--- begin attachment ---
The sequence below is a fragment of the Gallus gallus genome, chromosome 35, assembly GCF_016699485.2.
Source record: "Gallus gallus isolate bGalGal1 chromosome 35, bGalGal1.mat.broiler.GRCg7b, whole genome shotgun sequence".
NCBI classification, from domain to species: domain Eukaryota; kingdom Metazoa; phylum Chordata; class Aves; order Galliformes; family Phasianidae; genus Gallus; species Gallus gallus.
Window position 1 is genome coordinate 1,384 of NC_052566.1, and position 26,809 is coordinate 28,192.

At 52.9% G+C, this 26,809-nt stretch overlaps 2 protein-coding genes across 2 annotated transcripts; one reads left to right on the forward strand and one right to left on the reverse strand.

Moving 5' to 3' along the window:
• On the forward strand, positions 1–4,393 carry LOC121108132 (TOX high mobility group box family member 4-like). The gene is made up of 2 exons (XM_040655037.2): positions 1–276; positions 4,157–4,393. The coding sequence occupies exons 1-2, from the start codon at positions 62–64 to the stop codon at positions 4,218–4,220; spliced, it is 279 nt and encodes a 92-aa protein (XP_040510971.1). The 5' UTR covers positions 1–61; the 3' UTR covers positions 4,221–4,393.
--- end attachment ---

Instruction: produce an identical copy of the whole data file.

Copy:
The sequence below is a fragment of the Gallus gallus genome, chromosome 35, assembly GCF_016699485.2.
Source record: "Gallus gallus isolate bGalGal1 chromosome 35, bGalGal1.mat.broiler.GRCg7b, whole genome shotgun sequence".
NCBI classification, from domain to species: domain Eukaryota; kingdom Metazoa; phylum Chordata; class Aves; order Galliformes; family Phasianidae; genus Gallus; species Gallus gallus.
Window position 1 is genome coordinate 1,384 of NC_052566.1, and position 26,809 is coordinate 28,192.

At 52.9% G+C, this 26,809-nt stretch overlaps 2 protein-coding genes across 2 annotated transcripts; one reads left to right on the forward strand and one right to left on the reverse strand.

Moving 5' to 3' along the window:
• On the forward strand, positions 1–4,393 carry LOC121108132 (TOX high mobility group box family member 4-like). The gene is made up of 2 exons (XM_040655037.2): positions 1–276; positions 4,157–4,393. The coding sequence occupies exons 1-2, from the start codon at positions 62–64 to the stop codon at positions 4,218–4,220; spliced, it is 279 nt and encodes a 92-aa protein (XP_040510971.1). The 5' UTR covers positions 1–61; the 3' UTR covers positions 4,221–4,393.